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it had been snowed into,   the dust lay thick close covering everything.
Floor, table, chairs, papers buried.      T was like entering the apart-
ment of a dead man.       To Erford s for supper, the old sign being
still up, but the place possessed by two young fellows, whov e improved it.
By the time I had dispatched my mutton-chops and ale, Kelly and Whipple
came in, and presently Mr Hart.   He has been here some time, about
the maps, but designed return on the morrow, which however, in consequence
of my arrival he postponed.     Had to give  em an account of my rambles.
Swinton came.   Ale, tods, and talk.        How strangely familiar, but
also inexpressibly pleasant it was to be again sitting in the well known,
well lit, comfortable room, with friend s voices in your ear, and their faces
beside you; to do this and muse on that dreary ride and the dismal
nights   all ended now.          Swinton & Fay have parted, the latter having
with his equally knavish brother swindled Swinton.   The Barnum & Beach
 Illustrated  is defunct.   Leslie employs Brightly & Damoreau.  Brightly
has saved a man s life from drowning at the Fulton Ferry.  /            To my
cock-loft by midnight, where gingerly taking off the sofa-lid of my bed, I
finding the dust had not penetrated therein; undressed, and to bed and
asleep, with thick, funeral-like dust lying all around me.
  23.  Wednesday.   Woke up from heavy fatigue-induced sleep, with a
start of wonder at where I was.   Not on a boat on a Western river,   not
in Louisiana,   but again in bustling, striving, hearty, manly, quick-blooded
New York!    Hurra for it!   Up, and to work, cleaning out.  Again
donning the split, torn and darned blue pants I have been so long journeying
in, I rolled up sleeves, and at it.     Put up stove, washed, scrubbed, brushed
and swept, lit fire, dusted, cleaned like a score of Biddies.    Being
about 11, partly through, on the staircase getting water, forth from Swin-
ton s room whither he d been to enquire about me, came Newberry.   I
was right glad to see him, and Waud also.  Up they came; and after
Page
Title:Thomas Butler Gunn Diaries, Volume Six: page two hundred and one
Description:Describes having dinner with friends upon his arrival back to New York, and cleaning out his room, which has accumulated dust while he was away for three months.
Date:1853-11-22
Subject:Brightly; Clothing and dress; Damoreau, Charles (Brown); Fay; Fay (Brother); Gunn, Thomas Butler; Hart; Kelly; Leslie, Frank; Newberry, J.S.; Swinton, Alfred; Waud, Alfred; Whipple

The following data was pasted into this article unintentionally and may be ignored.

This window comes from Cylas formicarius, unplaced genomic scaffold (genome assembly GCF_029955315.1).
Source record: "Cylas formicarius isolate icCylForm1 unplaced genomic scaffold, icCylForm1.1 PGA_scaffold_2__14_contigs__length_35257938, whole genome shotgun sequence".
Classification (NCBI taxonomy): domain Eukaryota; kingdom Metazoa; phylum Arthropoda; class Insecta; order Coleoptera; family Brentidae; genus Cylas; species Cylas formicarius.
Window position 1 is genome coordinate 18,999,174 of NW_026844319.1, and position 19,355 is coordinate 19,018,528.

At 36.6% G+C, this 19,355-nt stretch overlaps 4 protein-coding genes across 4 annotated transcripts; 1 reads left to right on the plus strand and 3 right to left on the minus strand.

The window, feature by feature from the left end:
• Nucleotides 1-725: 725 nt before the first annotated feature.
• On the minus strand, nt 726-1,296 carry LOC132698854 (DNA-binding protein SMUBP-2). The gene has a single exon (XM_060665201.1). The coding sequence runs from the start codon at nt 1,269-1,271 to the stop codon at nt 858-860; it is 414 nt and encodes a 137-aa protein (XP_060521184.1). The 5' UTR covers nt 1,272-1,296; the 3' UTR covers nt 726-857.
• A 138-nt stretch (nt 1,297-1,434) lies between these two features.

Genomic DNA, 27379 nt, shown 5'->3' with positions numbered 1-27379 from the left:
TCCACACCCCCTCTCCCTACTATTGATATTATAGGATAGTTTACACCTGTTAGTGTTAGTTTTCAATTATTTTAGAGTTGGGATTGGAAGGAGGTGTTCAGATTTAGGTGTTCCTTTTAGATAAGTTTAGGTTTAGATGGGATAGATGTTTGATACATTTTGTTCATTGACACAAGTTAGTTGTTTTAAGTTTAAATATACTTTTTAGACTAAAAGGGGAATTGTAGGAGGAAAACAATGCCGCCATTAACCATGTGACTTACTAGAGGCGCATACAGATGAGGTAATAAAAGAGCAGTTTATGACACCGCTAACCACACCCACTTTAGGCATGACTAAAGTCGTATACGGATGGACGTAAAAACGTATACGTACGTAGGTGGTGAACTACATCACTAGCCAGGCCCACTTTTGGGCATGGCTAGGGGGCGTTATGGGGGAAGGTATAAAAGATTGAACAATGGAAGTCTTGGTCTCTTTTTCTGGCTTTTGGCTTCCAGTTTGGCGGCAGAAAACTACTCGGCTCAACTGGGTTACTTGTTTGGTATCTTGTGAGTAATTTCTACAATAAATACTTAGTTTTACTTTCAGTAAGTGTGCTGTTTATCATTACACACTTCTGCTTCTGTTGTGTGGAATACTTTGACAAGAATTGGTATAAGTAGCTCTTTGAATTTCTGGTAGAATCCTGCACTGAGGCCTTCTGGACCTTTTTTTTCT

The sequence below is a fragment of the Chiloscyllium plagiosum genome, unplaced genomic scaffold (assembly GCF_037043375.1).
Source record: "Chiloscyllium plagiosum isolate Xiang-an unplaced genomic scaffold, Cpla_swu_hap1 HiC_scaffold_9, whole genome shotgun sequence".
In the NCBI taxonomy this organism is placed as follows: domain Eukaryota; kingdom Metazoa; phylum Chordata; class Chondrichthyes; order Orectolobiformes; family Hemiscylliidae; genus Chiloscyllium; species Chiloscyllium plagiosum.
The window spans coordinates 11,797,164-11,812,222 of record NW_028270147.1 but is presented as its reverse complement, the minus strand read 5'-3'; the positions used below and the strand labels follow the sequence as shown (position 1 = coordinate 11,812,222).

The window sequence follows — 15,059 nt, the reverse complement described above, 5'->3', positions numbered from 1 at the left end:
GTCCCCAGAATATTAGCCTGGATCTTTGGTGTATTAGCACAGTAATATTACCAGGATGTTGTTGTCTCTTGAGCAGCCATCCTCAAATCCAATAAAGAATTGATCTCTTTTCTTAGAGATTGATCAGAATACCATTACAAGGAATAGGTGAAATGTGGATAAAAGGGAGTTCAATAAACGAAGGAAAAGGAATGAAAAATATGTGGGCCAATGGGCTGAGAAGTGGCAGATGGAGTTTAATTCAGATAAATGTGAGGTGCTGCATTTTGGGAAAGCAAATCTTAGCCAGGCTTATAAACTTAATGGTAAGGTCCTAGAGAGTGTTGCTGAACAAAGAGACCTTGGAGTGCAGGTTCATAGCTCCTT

Coverage (City/State):New York, [New York]
Scan Date:2011-02-02

 

Volume
Title:Thomas Butler Gunn Diaries, Volume Six
Description:Includes descriptions of Gunn's writing and drawing work in New York, a visit to the Catskill Mountains, attending the wedding of his friend Charles Damoreau (Brown), a visit to the Crystal Palace in New York, his friend Lotty's difficult marriage to John Whytal, a sailing trip around Lake Superior, a visit to Mackinac Island in Michigan, a visit to Mammoth Cave in Kentucky, and a journey by horseback from Kentucky to Louisiana with friends.
Subject:African Americans; Gunn, Thomas Butler; Marriage; Native Americans; Publishers and publishing; Slavery; Travel; Women
Coverage (City/State):New York, New York; Michigan; Wisconsin; Ohio; Kentucky; Mississippi; Alabama; Louisiana
Note:Thomas Butler Gunn was born February 15, 1826, in Banbury, England, and came to New York in 1849. During the Civil War he worked as a correspondent for the New York Tribune and the New York Evening Post. He returned to England in 1863, and died in Birmingham in April 1903. The collection includes twenty-one volumes of his diaries, including newspaper clippings, letters, photographs, sketches, and various other items inserted by Gunn. Diary entries date from July 7, 1849, to April 7, 1863, and include his experiences with the New York publishing and literary world, his descriptions of boarding houses, his travels throughout the United States, and his experiences traveling with the Federal army as a Civil War correspondent.
Publisher:Missouri History Museum
Rights:Copyright 2011 Missouri History Museum.
Source:Page images, transcriptions, and metadata of the Thomas Butler Gunn diaries have been provided by the Missouri History Museum.